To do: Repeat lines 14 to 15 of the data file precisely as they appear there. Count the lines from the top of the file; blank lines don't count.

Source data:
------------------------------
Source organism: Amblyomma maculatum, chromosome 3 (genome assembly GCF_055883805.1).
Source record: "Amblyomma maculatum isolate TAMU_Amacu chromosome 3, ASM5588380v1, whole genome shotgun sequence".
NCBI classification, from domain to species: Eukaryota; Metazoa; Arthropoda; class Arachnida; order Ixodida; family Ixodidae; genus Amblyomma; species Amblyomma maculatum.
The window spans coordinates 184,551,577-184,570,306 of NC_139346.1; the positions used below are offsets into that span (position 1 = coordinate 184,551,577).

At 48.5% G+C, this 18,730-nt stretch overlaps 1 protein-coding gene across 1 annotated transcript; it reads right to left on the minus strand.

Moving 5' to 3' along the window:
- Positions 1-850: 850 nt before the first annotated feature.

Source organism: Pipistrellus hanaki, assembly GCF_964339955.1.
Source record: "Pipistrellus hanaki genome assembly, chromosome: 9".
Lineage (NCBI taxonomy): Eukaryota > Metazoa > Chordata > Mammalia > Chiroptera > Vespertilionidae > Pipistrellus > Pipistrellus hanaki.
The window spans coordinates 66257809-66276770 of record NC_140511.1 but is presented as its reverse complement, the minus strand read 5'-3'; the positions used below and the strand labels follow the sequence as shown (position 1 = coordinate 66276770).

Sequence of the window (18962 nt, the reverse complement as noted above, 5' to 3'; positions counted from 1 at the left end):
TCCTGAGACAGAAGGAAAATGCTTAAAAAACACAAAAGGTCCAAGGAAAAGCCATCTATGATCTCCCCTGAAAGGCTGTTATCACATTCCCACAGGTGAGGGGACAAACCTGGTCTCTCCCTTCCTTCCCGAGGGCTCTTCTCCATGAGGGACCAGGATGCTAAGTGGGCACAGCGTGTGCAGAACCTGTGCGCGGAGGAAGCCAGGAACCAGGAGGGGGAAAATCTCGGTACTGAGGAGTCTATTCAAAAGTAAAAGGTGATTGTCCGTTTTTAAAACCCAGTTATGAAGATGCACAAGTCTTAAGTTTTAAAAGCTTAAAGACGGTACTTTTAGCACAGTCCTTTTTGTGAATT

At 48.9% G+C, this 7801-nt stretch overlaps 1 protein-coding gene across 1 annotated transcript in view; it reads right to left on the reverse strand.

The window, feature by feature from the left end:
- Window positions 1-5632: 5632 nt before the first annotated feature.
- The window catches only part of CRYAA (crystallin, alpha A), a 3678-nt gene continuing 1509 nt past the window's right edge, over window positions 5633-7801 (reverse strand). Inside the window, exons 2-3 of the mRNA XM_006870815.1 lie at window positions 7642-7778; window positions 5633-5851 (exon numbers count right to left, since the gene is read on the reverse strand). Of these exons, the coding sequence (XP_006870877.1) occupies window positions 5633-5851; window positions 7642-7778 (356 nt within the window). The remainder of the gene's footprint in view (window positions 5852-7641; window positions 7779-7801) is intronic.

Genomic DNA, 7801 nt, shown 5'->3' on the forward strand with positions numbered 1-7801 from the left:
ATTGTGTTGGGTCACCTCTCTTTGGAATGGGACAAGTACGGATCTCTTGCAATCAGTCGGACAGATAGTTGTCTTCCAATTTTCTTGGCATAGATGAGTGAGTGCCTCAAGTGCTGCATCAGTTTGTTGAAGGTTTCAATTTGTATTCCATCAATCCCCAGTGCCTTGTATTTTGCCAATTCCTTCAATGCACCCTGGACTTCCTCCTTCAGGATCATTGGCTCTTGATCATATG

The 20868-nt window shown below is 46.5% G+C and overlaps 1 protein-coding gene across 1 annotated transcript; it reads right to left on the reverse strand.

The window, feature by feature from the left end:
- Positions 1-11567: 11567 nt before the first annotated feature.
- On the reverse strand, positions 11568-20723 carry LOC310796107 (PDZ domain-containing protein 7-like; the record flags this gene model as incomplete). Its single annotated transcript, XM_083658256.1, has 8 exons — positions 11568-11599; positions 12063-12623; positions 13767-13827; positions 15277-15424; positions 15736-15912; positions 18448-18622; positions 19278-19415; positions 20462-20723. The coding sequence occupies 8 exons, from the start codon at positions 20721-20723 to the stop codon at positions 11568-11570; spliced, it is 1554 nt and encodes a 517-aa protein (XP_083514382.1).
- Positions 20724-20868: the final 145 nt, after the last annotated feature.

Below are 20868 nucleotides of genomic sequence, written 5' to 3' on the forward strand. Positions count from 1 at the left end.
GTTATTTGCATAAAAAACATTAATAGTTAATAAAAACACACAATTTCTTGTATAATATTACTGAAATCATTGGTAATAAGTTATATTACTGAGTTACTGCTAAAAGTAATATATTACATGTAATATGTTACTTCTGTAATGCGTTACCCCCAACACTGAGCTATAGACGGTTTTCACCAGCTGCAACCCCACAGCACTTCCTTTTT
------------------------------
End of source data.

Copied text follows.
At 48.9% G+C, this 7801-nt stretch overlaps 1 protein-coding gene across 1 annotated transcript in view; it reads right to left on the reverse strand.

The window, feature by feature from the left end: